Thursday, May 27, 2010

Mapping It

Technology is beginning to evolve that easily uses digital data to map characteristics of place, ecology and geology. This information is becoming available all throughout the web, in many instances they're published online from databases collected by foundations and non-profits. Since a problem has to be defined by its particular characteristics before people can sort out a solution, these mapped data representations are invaluable in making the character of a place and its integration with the natural terrain patently clear. This leads to effective solutions rather than so much of the destructive activity that we've seen in human habitation.

One tool that's used for this in engineering and infrastructure projects is the GIS database, which can provide all the information for the land gradients, water, energy flows, geotechnology, hydrology and so forth. Using it in established urban areas to design and engineer complex responses to natural and built environments is becoming more and more necessary. With this approach, large areas of urban fabric can be studied with alternate scenarios that provide realistic projections of how new projects will benefit society as well as reduce their impact on natural systems.

A tool now made available for the larger global view of the natural environment has been developed by the Nature Conservancy and the University of California Press is the "Atlas of Global Conservation". Some of the maps are online in an interactive format for very general classifications that begin to identify the regional ecosystems and the biodiversity they contain.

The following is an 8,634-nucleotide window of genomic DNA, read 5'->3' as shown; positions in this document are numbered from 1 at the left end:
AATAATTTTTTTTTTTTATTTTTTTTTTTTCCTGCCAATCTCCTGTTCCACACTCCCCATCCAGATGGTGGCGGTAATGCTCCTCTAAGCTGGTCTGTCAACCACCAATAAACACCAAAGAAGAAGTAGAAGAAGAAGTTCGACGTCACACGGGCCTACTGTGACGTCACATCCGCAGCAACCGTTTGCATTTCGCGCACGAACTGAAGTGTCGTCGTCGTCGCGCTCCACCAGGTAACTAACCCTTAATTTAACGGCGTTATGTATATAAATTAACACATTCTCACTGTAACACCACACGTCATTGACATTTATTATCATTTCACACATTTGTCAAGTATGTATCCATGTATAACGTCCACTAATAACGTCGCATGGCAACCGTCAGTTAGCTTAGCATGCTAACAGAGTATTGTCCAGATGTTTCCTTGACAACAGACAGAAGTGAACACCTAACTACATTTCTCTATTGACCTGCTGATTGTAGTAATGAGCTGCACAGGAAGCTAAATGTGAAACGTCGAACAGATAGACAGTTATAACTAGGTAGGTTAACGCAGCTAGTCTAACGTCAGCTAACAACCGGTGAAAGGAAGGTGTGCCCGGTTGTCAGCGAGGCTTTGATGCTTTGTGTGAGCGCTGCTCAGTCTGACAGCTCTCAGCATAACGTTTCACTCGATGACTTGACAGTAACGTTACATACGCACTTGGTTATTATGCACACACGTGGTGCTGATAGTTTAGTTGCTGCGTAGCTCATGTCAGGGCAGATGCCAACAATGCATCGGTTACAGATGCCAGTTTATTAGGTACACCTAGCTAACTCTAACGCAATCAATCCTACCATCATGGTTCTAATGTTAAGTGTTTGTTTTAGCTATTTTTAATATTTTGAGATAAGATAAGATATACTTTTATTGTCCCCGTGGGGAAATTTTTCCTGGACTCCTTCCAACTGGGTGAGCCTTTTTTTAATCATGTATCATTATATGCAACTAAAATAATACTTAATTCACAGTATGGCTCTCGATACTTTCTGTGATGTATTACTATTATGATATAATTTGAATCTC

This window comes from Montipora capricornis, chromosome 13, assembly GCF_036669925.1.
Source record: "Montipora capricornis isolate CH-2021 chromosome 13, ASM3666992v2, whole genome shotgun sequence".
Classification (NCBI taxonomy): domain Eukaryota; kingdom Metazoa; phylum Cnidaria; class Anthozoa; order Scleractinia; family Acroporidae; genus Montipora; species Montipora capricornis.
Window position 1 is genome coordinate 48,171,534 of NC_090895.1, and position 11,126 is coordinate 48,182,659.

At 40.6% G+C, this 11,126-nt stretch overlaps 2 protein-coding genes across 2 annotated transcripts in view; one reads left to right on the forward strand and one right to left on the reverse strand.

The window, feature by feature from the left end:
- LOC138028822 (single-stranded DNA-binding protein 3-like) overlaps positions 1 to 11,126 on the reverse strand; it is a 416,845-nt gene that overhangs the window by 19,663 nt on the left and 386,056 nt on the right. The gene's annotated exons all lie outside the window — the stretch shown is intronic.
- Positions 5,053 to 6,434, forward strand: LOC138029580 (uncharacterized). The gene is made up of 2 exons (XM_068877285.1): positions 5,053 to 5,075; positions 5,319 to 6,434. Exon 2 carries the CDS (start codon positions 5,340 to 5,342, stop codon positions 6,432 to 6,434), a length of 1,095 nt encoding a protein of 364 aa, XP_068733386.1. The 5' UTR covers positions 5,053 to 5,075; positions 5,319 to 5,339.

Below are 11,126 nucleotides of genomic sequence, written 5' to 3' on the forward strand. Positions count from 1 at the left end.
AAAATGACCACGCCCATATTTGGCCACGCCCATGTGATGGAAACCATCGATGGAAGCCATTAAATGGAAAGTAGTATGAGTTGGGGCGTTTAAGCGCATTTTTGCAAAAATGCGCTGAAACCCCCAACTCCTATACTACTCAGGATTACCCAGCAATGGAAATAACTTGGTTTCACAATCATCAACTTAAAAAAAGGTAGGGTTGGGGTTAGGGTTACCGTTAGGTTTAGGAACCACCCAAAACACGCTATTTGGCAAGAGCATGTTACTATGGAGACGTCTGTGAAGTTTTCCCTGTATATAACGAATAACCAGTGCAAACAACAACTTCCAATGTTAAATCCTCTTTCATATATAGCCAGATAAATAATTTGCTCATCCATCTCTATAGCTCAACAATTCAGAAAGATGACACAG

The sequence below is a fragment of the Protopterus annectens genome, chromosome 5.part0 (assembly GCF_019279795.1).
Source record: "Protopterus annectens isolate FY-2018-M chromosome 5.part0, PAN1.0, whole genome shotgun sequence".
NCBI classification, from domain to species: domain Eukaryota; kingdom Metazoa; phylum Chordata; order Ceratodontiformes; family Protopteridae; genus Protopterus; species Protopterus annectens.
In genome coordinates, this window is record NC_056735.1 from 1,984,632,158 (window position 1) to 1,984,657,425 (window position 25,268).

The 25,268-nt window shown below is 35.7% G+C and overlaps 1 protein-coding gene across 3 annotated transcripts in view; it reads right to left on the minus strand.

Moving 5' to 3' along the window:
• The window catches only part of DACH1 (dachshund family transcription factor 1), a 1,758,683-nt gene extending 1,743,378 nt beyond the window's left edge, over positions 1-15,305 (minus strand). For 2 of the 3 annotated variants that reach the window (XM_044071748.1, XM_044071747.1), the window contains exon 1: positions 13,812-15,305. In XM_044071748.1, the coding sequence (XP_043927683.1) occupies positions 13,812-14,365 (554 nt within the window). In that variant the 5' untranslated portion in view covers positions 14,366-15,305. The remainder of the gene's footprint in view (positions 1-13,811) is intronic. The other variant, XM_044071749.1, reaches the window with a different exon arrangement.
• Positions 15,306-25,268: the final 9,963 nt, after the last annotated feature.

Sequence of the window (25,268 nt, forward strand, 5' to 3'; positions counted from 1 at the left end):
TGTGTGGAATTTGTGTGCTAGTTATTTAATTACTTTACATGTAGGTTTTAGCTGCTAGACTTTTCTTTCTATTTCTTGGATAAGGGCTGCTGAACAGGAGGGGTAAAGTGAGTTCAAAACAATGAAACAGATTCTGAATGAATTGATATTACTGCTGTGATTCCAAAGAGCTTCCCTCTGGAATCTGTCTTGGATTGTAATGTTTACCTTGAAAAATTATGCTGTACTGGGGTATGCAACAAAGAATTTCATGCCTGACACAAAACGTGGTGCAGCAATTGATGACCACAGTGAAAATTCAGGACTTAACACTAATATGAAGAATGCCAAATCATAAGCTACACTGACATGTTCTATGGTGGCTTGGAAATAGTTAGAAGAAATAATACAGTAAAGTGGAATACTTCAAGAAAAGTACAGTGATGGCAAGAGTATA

As this blog describes the project, there are eye-opening global maps that display incredible amounts of information that are not apparent in local studies that isolate small areas without any sense of the connection to the entire biosphere. These global maps include Freshwater Fish, Forest Clearing, Into the Wild, and Salt Marshes which provide pure data about the state of the world. These maps are supported by comprehensive data surveys that have not been undertaken before. This allows us to see now, in ways not possible before, the vast ecological regions in an accurate view that drive the natural processes we depend on. So we can understand what we're doing as we continue to alter the natural systems - or maybe not.

To quote the article in the Spring 2010 issue of Nature Conservancy magazine:

To create the atlas, a team of Conservancy scientists asked researchers and conservationists around the globe to share their information. The response was overwhelmingly generous, says lead author Jonathan Hoekstra. Individuals and institutions offered up entire databases - in some cases, the results of a life's work.

Ultimately the Conservancy collected and incorporated the work of some 70 institutions representing hundreds of scientists, says Hoekstra.

And from Nature Conservancy Lead Scientist Sanjayan:

We're at the point where we can see the worst and do the most. Forty years from now will be too late. Forty years ago - on the first Earth Day - we didn't fully know what was going on.